In the wake of the Columbine High School shootings, the American Institute of Architects (AIA) has been besieged by the question: How can architects design safer schools?
I think we can do so by creating smaller, neighborhood buildings that are airy, light, bright and clean, and that reflect the principles of “defensible space.”
First, let’s define terms. Do I believe that an architect can produce a school that, by its design and construction, can preclude disasters like Columbine? Probably not. After all, architects and corrections experts have been trying for years to design prisons that will prevent inmates from causing harm to other inmates, yet prisons are among the most violent places in the United States. Clearly, if a disturbed individual wants to kill or incur violence, no building design will prevent this.
On the other hand, can school designs encourage pride in the school, create an atmosphere in which students are less likely to feel isolated, and form spaces that are easier to supervise? I firmly believe that the answer is a resounding “Yes!”
In the General Accounting Office’s 1995 report on the nation’s public school facilities, deteriorating buildings accounted for much of the $112 billion in needed improvements. When students have to learn in spaces with leaky roofs, poor lighting, dirty floors and walls, and plumbing that does not work, it is easy to see how many students can assume that society places little value in them and their education. In turn, they can become hostile to their environment and, eventually, to their classmates.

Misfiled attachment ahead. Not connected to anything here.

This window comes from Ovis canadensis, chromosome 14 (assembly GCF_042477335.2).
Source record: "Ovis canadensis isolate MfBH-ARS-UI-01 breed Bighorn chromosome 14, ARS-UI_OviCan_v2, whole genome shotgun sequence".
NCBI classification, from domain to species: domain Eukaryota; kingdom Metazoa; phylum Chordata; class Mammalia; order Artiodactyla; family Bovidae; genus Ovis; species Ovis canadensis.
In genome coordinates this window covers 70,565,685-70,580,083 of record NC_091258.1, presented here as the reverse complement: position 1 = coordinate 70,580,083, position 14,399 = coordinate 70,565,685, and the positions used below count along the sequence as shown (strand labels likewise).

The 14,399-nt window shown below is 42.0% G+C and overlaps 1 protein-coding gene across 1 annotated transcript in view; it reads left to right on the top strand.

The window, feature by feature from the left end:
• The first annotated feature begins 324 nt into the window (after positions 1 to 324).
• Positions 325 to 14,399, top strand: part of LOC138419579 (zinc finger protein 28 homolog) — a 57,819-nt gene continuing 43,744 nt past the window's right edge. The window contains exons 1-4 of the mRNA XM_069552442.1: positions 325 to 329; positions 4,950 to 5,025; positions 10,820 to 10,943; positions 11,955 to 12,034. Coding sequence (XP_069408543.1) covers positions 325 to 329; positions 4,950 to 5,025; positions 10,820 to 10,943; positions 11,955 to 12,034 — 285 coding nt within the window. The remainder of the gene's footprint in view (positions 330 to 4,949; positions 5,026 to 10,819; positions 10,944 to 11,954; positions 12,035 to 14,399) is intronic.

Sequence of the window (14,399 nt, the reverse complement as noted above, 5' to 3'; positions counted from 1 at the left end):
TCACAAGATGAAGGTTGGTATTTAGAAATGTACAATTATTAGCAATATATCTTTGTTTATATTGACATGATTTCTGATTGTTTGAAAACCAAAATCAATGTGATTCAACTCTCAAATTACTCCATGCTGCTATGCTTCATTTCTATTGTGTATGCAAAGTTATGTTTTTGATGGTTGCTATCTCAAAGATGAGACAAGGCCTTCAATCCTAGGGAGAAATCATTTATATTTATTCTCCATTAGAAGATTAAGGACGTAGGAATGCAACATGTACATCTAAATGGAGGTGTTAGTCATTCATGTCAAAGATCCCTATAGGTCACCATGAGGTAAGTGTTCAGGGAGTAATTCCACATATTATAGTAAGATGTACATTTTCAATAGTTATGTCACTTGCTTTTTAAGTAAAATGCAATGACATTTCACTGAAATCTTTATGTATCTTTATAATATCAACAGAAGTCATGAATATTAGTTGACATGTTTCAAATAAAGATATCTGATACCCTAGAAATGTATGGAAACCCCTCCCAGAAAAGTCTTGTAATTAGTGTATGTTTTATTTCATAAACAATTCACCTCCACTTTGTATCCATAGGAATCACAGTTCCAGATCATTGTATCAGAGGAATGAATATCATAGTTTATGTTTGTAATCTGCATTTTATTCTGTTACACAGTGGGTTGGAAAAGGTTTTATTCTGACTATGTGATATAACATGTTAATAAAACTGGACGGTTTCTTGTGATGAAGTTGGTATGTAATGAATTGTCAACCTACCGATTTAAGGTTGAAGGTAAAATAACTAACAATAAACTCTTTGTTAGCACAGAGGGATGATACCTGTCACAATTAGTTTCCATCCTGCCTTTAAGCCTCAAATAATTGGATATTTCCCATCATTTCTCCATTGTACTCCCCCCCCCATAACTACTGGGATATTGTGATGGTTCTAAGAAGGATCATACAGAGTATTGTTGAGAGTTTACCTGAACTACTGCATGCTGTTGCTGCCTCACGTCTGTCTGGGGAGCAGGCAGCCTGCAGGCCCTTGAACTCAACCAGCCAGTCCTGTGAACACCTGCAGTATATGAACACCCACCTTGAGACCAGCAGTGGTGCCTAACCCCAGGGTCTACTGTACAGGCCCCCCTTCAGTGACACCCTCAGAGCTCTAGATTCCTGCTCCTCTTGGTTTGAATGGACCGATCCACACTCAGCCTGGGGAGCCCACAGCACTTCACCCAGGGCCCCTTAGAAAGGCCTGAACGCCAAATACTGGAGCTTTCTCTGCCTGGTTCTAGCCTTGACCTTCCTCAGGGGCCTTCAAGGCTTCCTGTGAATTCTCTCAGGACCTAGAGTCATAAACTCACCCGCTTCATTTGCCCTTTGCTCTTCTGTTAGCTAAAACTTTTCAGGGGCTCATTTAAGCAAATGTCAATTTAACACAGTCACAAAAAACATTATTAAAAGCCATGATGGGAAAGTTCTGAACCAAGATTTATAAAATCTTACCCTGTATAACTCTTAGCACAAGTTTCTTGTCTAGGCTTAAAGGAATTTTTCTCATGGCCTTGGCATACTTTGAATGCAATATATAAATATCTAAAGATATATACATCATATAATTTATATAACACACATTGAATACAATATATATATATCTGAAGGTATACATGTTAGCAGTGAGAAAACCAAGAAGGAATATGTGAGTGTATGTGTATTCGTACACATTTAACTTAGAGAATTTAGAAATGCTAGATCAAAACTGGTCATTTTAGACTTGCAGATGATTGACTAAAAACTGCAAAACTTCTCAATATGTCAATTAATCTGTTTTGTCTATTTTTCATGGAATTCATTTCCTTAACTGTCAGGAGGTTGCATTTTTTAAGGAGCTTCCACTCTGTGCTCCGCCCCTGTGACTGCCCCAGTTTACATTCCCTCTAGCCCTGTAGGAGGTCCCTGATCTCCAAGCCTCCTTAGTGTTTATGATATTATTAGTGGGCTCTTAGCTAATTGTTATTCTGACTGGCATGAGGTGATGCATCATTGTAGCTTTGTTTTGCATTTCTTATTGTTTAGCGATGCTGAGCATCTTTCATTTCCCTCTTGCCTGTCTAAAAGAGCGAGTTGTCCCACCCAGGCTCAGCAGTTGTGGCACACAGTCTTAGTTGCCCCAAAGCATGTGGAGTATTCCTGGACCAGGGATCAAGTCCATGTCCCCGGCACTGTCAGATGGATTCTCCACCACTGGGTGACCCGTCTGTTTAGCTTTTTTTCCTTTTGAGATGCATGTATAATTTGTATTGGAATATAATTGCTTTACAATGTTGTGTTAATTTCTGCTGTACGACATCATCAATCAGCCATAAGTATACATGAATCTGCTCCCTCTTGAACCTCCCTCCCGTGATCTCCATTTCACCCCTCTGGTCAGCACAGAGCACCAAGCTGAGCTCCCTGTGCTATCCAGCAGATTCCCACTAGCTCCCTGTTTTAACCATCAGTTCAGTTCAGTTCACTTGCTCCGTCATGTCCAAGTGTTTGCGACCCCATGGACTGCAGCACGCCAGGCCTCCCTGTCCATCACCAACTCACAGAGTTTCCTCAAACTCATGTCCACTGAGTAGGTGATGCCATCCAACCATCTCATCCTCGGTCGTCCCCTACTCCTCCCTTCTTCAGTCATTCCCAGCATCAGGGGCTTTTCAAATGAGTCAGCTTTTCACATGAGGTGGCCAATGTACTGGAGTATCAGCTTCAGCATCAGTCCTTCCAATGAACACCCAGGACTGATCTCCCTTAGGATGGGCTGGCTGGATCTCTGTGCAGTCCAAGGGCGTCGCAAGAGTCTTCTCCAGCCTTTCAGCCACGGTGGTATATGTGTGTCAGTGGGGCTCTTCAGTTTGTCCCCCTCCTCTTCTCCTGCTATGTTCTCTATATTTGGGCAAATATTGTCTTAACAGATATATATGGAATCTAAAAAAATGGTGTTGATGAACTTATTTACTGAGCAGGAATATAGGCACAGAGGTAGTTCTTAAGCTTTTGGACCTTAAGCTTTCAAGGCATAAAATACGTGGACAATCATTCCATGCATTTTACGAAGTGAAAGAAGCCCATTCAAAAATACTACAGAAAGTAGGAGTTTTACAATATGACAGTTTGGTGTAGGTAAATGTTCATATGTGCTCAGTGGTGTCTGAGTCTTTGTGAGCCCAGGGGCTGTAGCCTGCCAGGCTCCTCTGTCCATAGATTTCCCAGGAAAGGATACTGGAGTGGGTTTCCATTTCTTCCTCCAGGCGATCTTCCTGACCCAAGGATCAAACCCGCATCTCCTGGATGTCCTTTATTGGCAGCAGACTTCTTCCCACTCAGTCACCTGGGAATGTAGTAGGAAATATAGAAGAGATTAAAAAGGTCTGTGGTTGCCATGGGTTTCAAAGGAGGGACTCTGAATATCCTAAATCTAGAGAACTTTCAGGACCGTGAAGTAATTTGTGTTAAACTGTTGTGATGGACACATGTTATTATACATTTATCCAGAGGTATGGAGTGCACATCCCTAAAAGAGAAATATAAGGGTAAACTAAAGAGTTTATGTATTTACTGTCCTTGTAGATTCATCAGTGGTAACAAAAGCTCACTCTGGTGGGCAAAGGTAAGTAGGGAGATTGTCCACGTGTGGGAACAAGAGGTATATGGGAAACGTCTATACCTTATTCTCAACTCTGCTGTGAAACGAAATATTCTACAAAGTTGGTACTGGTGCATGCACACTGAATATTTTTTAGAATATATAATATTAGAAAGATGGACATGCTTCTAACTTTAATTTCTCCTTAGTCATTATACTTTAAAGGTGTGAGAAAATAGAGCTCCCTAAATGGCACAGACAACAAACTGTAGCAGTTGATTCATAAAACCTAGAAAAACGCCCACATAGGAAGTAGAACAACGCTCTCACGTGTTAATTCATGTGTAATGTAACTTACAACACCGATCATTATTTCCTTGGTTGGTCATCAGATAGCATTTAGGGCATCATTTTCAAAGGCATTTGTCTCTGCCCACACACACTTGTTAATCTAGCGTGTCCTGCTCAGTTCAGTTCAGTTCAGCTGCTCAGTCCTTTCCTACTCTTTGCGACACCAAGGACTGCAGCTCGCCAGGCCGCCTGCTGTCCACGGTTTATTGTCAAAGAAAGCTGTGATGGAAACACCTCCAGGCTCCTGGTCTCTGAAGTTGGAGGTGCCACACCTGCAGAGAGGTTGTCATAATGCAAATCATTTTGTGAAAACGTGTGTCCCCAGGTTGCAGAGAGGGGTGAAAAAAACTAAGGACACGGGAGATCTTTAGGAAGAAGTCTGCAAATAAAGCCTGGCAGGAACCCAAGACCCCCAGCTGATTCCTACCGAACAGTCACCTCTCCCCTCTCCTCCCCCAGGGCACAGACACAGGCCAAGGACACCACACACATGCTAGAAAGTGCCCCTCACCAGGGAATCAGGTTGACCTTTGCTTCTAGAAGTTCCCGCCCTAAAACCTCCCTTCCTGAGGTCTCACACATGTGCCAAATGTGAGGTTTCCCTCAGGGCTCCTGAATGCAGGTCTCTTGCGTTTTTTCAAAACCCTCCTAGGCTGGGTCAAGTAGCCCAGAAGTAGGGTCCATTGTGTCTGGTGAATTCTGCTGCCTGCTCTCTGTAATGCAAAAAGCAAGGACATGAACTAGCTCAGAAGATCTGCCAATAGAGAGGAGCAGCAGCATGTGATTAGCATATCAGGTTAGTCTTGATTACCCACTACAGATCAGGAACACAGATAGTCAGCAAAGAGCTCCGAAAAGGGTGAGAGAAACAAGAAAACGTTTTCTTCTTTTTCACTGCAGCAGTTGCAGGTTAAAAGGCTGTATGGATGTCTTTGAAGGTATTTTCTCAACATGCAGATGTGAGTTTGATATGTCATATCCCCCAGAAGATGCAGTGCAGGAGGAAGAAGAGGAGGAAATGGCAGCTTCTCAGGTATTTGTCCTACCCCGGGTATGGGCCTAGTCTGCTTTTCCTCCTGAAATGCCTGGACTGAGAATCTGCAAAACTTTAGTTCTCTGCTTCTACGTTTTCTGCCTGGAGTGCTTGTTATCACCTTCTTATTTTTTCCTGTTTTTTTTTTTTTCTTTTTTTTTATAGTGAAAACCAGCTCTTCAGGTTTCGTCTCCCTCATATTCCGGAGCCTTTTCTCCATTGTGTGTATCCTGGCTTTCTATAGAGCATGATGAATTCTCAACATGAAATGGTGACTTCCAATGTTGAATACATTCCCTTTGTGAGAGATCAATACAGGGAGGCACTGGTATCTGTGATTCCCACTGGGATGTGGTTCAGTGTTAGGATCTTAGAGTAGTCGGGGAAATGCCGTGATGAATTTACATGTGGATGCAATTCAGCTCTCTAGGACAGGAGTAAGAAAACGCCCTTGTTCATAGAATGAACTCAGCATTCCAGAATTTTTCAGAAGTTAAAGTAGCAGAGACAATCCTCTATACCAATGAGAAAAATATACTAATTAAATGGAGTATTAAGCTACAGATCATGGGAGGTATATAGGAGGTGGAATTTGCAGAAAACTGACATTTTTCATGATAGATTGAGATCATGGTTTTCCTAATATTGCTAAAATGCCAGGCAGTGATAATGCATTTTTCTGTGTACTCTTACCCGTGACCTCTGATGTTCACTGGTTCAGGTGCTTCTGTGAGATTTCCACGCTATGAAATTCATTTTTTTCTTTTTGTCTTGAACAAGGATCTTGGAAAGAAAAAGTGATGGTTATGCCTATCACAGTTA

Schools with thousands of students can create fringe groupings of students of the sort that were responsible for the Columbine shootings. Few of us want to be just another face in the crowd. In large groups, we often try to develop an identity that stands out because we feel lost in large, anonymous groups.
Smaller, neighborhood schools can help eliminate the feeling of anonymity. Students grow up with and know their fellow students. In much the same way, teachers can achieve a closer, more personal relationship with each student.
Bright, clean, imaginatively designed spaces that are uplifting and can create a sense of pride and ownership among students will encourage them to respect the space and what goes on within it. Recent studies indicate that natural light improves student performances and student behavior. Additional studies support the idea that “architecturally well-defined behavior settings” and environmentally healthy schools contribute to longer student attention spans and decreased interruptions.